The Alameda County Registrar of Voters office acted quickly this week to try to convince the public that voting in next month’s elections will be secure, inviting reporters on Monday to tour the county’s downtown vote-counting facilities and releasing an independent contractor’s “vulnerability assessment” of the county’s new voting system.
It was the first day that the registrar’s office was accepting absentee ballots for the November election.
Last Wednesday, the non-profit Voter Action organization filed a lawsuit in California Superior Court in Oakland against the county and the registrar of voters office, claiming that independent security testing had not been done on the new Sequoia voting machines as required by county supervisors. The lawsuit named three Alameda County voters—Rita Lewis, Sukwah Bernstein, and Jon Barrilleaux—as plaintiffs.
On Monday, Acting Registrar Dave MacDonald released a 22-page report by Pacific Design Engineering of Pleasanton, concluding that “from a technological perspective, the Sequoia Electronic Voting system acquired by Alameda County, along with the processes and countermeasures planned by Alameda County for Election Day, can be considered secure. No practical, realizable vulnerabilities were uncovered that could not be eliminated through appropriate countermeasures.”
MacDonald said that the Pacific Design Engineering report had not been available at the time the Voter Action lawsuit was filed. He said he planned to release the report to Alameda County Supervisors on Tuesday morning at the supervisors’ regular meeting.
But release of the PDE report did not satisfy the Voter Action organization.
Berkeley attorney Lowell Finley, co-director of Voter Action, said by telephone Monday following the report release that “no testing has been done on the Alameda County Sequoia machines. What PDE did was an assessment, which was done simply by reviewing documents and interviewing people at Sequoia. That is very different from what was called for by the county superivisors when they authorized the Sequoia contract on June 8. They specifically called for testing, which means independent attempts to break into the machines and alter the votes. That’s what we are asking for in the lawsuit—for the registrar’s office to meet the requirements made by the supervisors.”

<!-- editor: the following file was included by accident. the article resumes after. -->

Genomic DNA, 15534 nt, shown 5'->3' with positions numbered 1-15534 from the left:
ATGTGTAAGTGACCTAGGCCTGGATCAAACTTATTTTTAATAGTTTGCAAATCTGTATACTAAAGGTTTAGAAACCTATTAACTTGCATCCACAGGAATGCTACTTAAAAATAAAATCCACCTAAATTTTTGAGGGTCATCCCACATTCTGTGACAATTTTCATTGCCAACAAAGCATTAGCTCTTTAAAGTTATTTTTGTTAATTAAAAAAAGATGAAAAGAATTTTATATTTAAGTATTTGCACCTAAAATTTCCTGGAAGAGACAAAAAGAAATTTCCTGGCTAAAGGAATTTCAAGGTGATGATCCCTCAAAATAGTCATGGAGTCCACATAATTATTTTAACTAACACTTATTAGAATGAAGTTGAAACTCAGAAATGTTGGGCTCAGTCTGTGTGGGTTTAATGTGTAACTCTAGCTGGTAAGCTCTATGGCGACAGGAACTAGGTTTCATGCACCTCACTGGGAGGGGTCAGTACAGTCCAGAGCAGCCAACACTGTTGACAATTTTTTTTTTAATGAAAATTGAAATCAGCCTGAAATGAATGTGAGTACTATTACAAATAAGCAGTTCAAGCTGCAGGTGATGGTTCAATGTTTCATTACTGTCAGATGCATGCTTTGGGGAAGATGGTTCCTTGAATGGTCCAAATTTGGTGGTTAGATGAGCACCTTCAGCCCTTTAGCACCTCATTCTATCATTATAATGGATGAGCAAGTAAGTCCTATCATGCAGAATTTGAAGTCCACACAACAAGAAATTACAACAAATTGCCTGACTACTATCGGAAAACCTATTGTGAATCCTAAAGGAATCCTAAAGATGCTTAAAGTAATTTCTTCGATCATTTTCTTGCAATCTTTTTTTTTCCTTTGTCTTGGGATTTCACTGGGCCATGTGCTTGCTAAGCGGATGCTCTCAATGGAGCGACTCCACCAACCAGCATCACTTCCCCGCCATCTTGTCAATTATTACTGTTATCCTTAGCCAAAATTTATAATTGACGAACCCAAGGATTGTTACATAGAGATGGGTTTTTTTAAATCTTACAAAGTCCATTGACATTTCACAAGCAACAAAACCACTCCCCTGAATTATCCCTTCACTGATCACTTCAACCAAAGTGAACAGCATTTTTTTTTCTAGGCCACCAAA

In its report, Pacific Design Engineering mentioned no independent testing, saying only that its assessment began with “the development of a catalog of potential attacks against electronic voting systems. … After the attack catalog was assembled, PDE performed an in-depth analysis of the Alameda County voting system in three major areas: Electronic Voting System Architecture, Vote Count Room Security, and Electronic Voting System Processes.”
MacDonald did not comment on the Voter Action lawsuit today. He only said that while he had scanned it, he had not read it thoroughly.
However, he downplayed the tampering danger to electronic voting that has been the substance of much community concern in recent years.
“I’m unaware of any election where electronic voting has been tampered with,” MacDonald said. “There have been a lot of allegations. But if there’s some actual proof, I’d like to see it.”
While voting in Alameda County’s November election will be similar in some ways to the June vote, it will also differ significantly. As in June, most voting will be done on paper ballots, with touchscreen electronic voting machines available at each of the county’s 825 precincts for those who either need or wish to use them.
Unlike last June, however, when the paper ballots were all scanned at a central location in Oakland, voters in the November election will put their paper ballots in the new Sequoia vote-scanning machines in each precinct.
The look of the ballot is different as well, with voters now being asked to make a mark in an open space between two arrows to mark their choices. Last June, voters were asked to make a mark in a box.
MacDonald said that while the scanning of ballots at each precinct will make the count of November’s election faster than last June’s, “speed is not my number one priority. Security and accuracy come first. Speed of counting is third in line.”